BHP expect Chinese iron ore demand to flatten

The Australian Government has passed its mining tax, which becomes effective on the 1st July. Great timing, especially with a slowing China – I think not;

The Chinese have raised petrol and diesel prices by 7.0% and 7.8% respectively – the 2nd price increase in 6 weeks, though petrol and diesel prices remain below cost. However, the inflation impact….;

BHP reports that Chinese demand for Iron ore has flattened and, as a result, is reassessing some of its investment projects. Should not be a surprise, though yet more confirmation of a slowing China, particularly in respect of fixed asset expenditure. BHP adds that growth of steel production has flattened, large infrastructure projects are coming to an end, though adds that steel demand will remain positive till 2025. Australia’s 1st trade deficit for 11 months in January was attributed to a decline in iron ore exports and coal;

The Chinese love to show off their wealth. However, Bloomberg reports that Mercedes are offering a 25% discount on their cars – a sure sign that all is not right. Germany has benefited recently from exports to emerging economies such as China, which has compensated for much weaker EZ demand. However…..;

Spanish banks borrowed E152bn from the ECB in February, nearly 3 times more than in the year before. Spanish banks are playing the carry trade – they increased their holdings of Spanish government bonds to E202bn in January, from E178bn in December – dangerous stuff;

Walter Munchau’s article in the FT “There is no Spanish siesta in the EuroZone” is a must read. Private sector debt was 227.3% of GDP at the end of 2010, the latest data available – 2011 data is expected to show a modest decline only. The Spanish Institute of Statistics states that Spanish residential property has declined by 21.7% on average (29.5% in Madrid) from the peak in the 3rd Q 2007. By comparison, Irish property prices have declined by approximately 50% and that assumes that there is a buyer around. Essentially, Spanish banks will have to take additional hits – the current write downs are less than half that required. Whoops. The EBA’s stress tests should be compared with those set by the FED – basically no comparison. Who is going to pay for the recap of Spanish banks and, for that matter, European banks – it is far too much for the private sector.
Spain is in a debt trap and austerity measures will just increase the problem. The country remains the largest threat to the EZ, in my humble view;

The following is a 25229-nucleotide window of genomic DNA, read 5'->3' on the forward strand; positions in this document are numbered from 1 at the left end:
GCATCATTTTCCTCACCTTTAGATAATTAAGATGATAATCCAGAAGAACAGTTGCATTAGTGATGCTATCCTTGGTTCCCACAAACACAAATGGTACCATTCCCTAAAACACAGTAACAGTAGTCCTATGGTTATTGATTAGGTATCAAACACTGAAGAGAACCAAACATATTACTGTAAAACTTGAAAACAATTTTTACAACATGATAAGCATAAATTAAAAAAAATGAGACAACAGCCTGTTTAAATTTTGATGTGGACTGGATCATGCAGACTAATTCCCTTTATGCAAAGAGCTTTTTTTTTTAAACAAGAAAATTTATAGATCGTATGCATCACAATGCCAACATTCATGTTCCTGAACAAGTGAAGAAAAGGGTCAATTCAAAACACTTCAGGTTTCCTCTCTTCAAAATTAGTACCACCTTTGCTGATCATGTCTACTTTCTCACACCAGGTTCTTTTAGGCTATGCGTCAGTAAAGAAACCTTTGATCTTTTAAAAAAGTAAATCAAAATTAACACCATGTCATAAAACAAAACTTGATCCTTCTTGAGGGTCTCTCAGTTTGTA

Whilst I believe that Italy is in a better position than Spain, recent data is alarming to say the least. Industrial orders fell by -7.4% in January, with domestic orders down by -7.6%. Output fell by -4.9%. Construction was down -10.9%. Mr Monti is carrying out a fiscal squeeze of 3.5% this year, well above the 1.0% in the UK, for example. In addition, he is to introduce labour reforms, which will increase unemployment in the short term – he is to meet Unions today to attempt to finalise the proposed reforms – going to take some time and will be tough. The IMF expects GDP to contract by 2.2% this year (personally, I believe that the IMF’s forecast is too pessimistic) and keep contracting in 2013, with debt to GDP rising to 127%. (Source Daily Telegraph). However, austerity measures by themselves, without growth policies, are dangerous and aint going to work, Mrs M;

Dutch March consumer confidence came in at -39, from -36 in February. The Dutch have recently announced that their projected budget deficits are likely to come in higher than forecast and that they will have to cut back further on spending. However, the additional spending cuts proposed are creating tensions withing the coalition. Holland just survived being downgraded – can’t see them holding on to the AAA. If so, then there will be just 3 AAA’s in EZ;

German February PPI came in at +0.4% or +3.2% YoY, in line with the forecasts;

The UK’s Office for Budget Responsibility is expected to increase the UK’s growth outlook this year marginally, to +0.8%, from +0.7% previously. They also suggest that a technical recession will be avoided. For 2012/13, public sector debt data will be flattered by the inclusion of £28bn from the Post Office Pension Fund. However, the UK will face annual payments for decades thereafter in respect of pension payments to retiring post office workers;

UK February CPI came in at +0.6% MoM (+0.4% expected) or +3.4% YoY, the lowest since November 2010, though slightly higher than +3.3% YoY expected. Inflation in the UK has, for years, been stickier than expected. Core inflation declined to +2.4% YoY, the lowest since November 2009 and +2.6% in January. Whilst CPI should decline closer to the BoE’s target of 2.0%, I am not as sanguine as the BoE. QE worldwide has added to energy and food prices in particular, as can been seen in US data as well.
With wage growth at below 2.0% and no major rise expected, real disposable income continues to decline;


The main Asian markets (ex Singapore and India) closed lower. European markets have opened somewhat lower. Brent (spot) is trading around US$124.50. Gold continues to be in the doldrums – it’s down 1.0% at around US$1650.

As you know, I am bearish on China in particular, though also on emerging markets in general. I continue to increase my short positions on the miners (Rio, Vale, Anglo, and a smaller short on BHP, given its energy side). I’m also short the A$ (against the US$). As you know, shorting the miners/A$ is the main way I play my bearish China view. The miners are lower today – presumably reflecting the downbeat BHP statements.

US housing starts and building permits data to be released today. I believe that that data should show signs of continued improvement, which would have been helped by better weather conditions.



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